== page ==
Sufjan Stevens (Calvin College Covenant Fine Arts Center 2015) – This was one of the shows where I dove deeper into the artist’s library after I attended the show because the live experience moved me incredibly. I’d been listening to Sufjan for years before this, and honestly expected a quiet acoustic show or something, especially with it being held at Calvin. I was blown away by the stage production and how it paired with the songs Stevens chose to play, which sounded a million percent fuller in the fine arts auditorium, enveloping the audience in the dark and filling my body with the sound. It was more to me like a piece of art, and in my memory everything about this show feels like a masterpiece painted with beautiful suffering. He’s also wearing a Zeeland East high school T-shirt, so gotta love the local shoutout.
Del & Dawg (Camp Greensky 2019) – I’ve definitely had my fair share of shooting some old legends – from B.B. King to Santana and so forth – but my experiences in seeing old bluegrass legends have been few and far between. It was such a special experience to see Del & Dawg shoot the breeze together on stage on a sunny day at Camp Greensky. These two musicians are the art from which all our newgrass favorites come from, the heroes of the likes of Billy Strings, Greensky, Stringdusters and Yonder. Getting to see the spectrum from Billy to Del & Dawg all in one weekend was a once-in-a-lifetime, full-circle time.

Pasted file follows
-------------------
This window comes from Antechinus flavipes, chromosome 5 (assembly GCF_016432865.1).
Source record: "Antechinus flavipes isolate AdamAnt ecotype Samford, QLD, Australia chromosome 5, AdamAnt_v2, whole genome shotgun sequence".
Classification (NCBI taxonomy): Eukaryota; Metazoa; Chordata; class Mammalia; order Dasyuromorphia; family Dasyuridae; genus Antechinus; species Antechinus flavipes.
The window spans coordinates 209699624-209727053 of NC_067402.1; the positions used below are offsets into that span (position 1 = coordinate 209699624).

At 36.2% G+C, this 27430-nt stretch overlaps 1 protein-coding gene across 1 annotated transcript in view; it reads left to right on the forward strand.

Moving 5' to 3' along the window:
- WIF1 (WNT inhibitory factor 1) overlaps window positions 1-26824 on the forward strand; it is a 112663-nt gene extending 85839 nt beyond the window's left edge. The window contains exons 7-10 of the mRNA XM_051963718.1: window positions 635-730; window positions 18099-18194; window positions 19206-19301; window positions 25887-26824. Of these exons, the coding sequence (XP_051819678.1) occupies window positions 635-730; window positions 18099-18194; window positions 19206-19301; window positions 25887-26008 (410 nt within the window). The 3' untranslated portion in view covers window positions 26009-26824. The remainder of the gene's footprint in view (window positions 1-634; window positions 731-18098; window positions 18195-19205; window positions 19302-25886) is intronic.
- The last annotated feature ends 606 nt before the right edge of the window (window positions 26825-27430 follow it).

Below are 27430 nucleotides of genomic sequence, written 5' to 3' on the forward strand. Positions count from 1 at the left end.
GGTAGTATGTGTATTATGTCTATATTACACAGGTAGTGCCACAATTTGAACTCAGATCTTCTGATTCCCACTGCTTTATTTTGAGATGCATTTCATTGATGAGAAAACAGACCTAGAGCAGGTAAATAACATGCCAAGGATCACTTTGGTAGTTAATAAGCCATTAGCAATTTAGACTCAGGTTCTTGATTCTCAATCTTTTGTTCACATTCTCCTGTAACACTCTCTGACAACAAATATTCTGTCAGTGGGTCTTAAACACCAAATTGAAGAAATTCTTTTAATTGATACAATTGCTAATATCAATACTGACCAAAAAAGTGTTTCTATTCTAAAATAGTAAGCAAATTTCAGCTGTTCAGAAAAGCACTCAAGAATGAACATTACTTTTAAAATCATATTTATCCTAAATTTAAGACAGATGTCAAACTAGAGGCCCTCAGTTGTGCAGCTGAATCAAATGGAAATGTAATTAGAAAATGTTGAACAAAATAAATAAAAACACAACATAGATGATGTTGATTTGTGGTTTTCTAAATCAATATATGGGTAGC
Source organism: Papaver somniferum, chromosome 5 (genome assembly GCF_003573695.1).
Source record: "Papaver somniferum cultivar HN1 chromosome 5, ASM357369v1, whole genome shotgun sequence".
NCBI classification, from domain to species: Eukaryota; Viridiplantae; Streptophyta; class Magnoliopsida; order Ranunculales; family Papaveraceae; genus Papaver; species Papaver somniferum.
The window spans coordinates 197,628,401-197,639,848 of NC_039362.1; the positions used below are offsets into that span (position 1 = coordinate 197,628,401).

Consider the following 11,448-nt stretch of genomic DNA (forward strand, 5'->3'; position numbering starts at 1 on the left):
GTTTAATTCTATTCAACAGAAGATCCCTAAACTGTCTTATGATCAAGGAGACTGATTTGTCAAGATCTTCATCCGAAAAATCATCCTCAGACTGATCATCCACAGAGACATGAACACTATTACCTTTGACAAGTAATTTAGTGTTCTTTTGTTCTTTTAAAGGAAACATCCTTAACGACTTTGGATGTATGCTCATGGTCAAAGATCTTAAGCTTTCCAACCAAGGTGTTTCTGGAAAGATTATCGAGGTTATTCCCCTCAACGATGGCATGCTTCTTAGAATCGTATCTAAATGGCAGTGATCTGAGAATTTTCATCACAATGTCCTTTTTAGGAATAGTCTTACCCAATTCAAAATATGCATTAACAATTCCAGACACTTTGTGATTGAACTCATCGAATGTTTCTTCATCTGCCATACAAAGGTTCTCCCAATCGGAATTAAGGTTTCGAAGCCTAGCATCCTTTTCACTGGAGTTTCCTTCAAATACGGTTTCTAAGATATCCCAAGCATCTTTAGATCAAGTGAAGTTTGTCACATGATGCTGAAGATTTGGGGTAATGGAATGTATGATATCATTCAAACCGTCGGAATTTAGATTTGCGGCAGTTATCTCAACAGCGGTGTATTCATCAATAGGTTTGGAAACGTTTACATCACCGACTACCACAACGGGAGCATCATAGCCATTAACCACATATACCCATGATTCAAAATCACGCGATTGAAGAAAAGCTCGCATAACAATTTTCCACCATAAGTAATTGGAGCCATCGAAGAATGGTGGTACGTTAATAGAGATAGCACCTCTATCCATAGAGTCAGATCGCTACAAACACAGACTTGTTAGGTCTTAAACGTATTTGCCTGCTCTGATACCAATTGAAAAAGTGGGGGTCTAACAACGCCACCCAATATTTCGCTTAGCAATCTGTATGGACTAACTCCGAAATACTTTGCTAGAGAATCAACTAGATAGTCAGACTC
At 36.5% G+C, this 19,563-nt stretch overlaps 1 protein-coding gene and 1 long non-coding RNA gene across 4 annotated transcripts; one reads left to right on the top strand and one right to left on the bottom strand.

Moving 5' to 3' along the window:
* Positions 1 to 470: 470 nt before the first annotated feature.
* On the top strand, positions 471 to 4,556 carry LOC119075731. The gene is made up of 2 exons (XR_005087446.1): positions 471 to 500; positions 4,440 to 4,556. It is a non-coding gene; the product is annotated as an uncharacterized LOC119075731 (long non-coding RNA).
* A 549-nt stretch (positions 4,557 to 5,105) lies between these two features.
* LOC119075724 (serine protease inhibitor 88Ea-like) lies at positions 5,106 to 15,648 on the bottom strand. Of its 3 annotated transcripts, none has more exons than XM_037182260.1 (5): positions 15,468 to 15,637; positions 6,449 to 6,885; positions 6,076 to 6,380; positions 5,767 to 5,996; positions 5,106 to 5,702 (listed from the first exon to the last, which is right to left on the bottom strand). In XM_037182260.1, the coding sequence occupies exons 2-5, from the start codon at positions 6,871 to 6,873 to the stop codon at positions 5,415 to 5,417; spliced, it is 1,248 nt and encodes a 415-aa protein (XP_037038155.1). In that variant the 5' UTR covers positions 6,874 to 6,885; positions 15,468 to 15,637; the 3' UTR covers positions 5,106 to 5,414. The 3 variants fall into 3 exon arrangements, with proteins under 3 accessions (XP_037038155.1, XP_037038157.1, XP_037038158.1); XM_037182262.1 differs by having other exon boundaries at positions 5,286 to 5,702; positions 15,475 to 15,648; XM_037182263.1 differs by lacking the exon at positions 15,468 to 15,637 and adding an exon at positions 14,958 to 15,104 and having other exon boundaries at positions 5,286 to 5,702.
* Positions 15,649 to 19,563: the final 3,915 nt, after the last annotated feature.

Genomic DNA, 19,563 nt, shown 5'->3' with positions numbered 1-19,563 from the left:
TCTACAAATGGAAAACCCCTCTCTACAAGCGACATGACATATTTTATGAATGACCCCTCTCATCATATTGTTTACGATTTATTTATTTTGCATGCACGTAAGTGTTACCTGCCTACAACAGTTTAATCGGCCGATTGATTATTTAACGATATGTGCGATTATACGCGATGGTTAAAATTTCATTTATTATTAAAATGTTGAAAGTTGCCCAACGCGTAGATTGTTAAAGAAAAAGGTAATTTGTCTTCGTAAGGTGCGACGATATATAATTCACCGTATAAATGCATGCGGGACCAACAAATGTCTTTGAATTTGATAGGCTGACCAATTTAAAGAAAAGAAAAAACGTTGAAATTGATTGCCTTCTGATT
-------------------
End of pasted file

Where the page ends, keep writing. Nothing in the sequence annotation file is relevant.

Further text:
Shakey Graves (Detroit’s Mo Pop 2016) – I had only listened to a bit of Shakey Graves before this show, the first time I’d seen him, and I remember being wildly impressed with the ease at which he maneuvered his one-man-band contraption along to these relatable and poetic lyrics. A lot of the songs I’d thought were with a full band were in fact just one man alone. Though he did play half the set with a band, the latter half without accompaniment was by far more interesting to me, and I became fascinated with Shakey Graves as an artist from that point on. Throughout both halves of the same set he held an excellently rude rock ‘n’ roll attitude that I fully enjoyed as well, captured in this photo from Mo Pop.
Meditative Dreadlocked Dancer During Dixon’s Violin’s Opening Set (Electric Forest 2017) – As a veteran annual attendee of Electric Forest, every single year at the beginning I make it a point to be at the Dixon’s Violin set, taking a moment to forget about work and existence, center myself, erase the outside world, and be here now, led by the meditative sounds of Dixon’s Violin. Dixon, every single year, has the very first set time and very last set time of the entire festival. Over the years, he has become a spirit guide for not only my experience but for the entire forest. This is a photo from one of Dixon’s first-of-the-weekend sets, where I became mesmerized by this beautiful, dreadlocked, eclectic hippie dancing around me in the sand. I cried.